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March 2011

Polluted Snow Causes Early Runoff, Stronger Monsoons in Asia

In some cases, soot—the fine, black carbon silt released from stoves, cars and manufacturing plants—can pack more of a climatic punch than greenhouse gases, according to a paper published in the journal Atmospheric Chemistry and Physics. Researchers at Pacific Northwest National Laboratory (PNNL), the University of Michigan, and the National Oceanic and Atmospheric Administration (NOAA) found that soot landing on snow on the massive Tibetan Plateau can do more to alter snowmelt and monsoon weather patterns in Asia than carbon dioxide and soot in the air.

Snow in Asia
New research shows that soot from industrial and agricultural pollution is landing on the Tibetan Plateau (pictured here from Yushu Zangzu, Zangzu, China), causing snow to melt earlier on the plateau. As a result, India and China are experiencing wetter winters, drier summers, and stronger monsoons. Photo courtesy of Jan Reurink.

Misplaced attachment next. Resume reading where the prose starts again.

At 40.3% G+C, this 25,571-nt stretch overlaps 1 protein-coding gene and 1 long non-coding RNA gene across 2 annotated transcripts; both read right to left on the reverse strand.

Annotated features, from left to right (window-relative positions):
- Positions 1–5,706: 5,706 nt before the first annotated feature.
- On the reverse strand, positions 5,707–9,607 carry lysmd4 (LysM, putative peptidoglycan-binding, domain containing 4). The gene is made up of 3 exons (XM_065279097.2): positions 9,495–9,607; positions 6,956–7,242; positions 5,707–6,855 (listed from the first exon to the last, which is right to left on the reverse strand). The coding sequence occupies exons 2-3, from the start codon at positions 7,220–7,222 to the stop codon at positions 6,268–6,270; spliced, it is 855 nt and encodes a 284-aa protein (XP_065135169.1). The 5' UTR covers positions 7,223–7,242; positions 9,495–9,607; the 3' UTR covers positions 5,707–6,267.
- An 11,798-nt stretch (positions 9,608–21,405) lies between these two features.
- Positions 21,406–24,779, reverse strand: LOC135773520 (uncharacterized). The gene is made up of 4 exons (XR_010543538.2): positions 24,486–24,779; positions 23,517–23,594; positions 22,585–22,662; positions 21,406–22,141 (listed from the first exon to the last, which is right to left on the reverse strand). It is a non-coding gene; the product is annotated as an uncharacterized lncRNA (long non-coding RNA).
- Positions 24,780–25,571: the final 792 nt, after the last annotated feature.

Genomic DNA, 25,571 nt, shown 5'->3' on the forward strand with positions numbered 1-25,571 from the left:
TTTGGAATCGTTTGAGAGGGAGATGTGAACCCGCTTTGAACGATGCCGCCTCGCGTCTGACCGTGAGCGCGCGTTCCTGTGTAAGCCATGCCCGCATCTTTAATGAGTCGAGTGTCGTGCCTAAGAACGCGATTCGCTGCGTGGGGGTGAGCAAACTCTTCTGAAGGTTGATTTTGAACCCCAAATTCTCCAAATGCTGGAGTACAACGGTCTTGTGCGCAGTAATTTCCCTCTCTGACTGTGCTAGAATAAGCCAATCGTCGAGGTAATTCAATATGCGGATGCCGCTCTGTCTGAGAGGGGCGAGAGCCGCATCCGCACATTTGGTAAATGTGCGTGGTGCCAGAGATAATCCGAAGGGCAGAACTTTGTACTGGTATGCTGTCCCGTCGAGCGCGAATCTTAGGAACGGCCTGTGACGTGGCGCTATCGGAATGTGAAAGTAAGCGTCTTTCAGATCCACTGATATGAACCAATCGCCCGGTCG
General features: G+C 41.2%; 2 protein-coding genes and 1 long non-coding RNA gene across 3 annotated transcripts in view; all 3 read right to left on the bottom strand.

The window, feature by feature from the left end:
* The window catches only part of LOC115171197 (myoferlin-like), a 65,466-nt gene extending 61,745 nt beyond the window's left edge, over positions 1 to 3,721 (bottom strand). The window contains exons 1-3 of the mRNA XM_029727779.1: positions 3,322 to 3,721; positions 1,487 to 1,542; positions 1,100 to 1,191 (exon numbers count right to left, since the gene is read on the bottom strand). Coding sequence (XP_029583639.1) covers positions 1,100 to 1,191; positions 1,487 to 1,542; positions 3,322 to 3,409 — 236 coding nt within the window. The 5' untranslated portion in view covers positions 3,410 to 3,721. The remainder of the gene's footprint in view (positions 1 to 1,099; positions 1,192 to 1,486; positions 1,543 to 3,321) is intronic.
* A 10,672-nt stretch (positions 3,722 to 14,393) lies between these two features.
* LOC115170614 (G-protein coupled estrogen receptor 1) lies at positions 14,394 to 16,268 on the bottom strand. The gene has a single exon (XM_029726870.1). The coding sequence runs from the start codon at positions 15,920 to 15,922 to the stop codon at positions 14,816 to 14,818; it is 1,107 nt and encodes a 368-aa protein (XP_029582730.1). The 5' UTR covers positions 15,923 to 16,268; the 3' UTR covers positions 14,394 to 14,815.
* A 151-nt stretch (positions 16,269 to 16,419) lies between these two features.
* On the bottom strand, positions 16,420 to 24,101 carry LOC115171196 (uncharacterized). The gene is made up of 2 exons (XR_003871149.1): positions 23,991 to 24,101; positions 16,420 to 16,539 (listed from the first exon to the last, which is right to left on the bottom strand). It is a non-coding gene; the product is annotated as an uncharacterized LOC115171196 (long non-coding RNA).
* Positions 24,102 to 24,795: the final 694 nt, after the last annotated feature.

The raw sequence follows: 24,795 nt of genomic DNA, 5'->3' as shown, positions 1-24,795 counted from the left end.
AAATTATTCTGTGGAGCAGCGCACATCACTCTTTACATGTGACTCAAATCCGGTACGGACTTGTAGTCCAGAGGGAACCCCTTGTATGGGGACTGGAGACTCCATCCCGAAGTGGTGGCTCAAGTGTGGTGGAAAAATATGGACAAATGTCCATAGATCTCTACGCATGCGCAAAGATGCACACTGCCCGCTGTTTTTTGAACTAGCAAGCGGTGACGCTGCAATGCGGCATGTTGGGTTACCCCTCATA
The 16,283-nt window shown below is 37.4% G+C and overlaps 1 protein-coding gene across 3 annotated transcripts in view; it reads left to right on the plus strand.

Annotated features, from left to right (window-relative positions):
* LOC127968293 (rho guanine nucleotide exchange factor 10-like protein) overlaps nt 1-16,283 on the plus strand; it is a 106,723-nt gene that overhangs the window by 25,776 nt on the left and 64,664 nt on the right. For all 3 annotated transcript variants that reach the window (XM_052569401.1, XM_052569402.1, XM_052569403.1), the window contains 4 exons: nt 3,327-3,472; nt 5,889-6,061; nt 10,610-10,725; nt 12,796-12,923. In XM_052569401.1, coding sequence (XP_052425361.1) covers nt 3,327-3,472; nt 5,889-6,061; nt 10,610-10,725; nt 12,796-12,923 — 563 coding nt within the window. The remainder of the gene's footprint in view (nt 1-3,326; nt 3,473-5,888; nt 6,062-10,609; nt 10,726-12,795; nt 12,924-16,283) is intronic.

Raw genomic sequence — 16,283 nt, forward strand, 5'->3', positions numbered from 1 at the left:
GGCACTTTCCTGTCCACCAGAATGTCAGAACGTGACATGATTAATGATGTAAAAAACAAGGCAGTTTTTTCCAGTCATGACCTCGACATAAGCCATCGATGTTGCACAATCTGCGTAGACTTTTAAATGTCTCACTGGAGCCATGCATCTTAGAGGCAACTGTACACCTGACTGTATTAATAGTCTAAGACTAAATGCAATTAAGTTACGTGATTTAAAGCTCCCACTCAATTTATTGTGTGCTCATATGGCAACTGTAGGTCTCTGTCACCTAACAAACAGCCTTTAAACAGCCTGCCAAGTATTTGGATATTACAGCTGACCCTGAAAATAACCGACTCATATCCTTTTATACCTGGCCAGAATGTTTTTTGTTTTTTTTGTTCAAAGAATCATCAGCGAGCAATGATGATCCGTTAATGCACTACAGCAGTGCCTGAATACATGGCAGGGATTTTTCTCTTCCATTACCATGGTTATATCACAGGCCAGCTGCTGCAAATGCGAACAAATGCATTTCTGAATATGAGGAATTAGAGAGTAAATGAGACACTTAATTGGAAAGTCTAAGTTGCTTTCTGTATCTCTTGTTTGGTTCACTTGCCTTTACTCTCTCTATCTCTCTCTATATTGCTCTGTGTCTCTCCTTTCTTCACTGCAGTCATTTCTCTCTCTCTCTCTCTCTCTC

Soot on snow causes the plateau's annual snowpack melt to happen sooner each year, causing farmers below it to have less water for their crops in the summer. In a domino effect, the melting then prods two of the region's monsoon systems to become stronger over India and China. "On the global scale, greenhouse gases like carbon dioxide cause the most concern related to climate change," said Yun Qian, the paper's lead author and an atmospheric scientist at PNNL. "But our research shows that in some places like the Tibetan Plateau, soot can do more damage."

Acknowledgments: This research was funded by the U.S. Department of Energy's Office of Science, Office of Biological and Environmental Programs.

Reference: Qian Y, MG Flanner, LR Leung, and W Wang. 2011. "Sensitivity Studies on the Impacts of Tibetan Plateau Snowpack Pollution on the Asian Hydrological Cycle and Monsoon Climate." Atmospheric Chemistry and Physics 11:1929-1948. DOI:10.5194/acp-11-1929-2011.

Research Team: The research was done by Yun Qian and L Ruby Leung of PNNL; Mark Flanner of the University of Michigan; and Weiguo Wang of NOAA National Centers for Environmental Prediction.

For more information, see the PNNL news release and Nature, "Climate modelling: Melting of the third pole."

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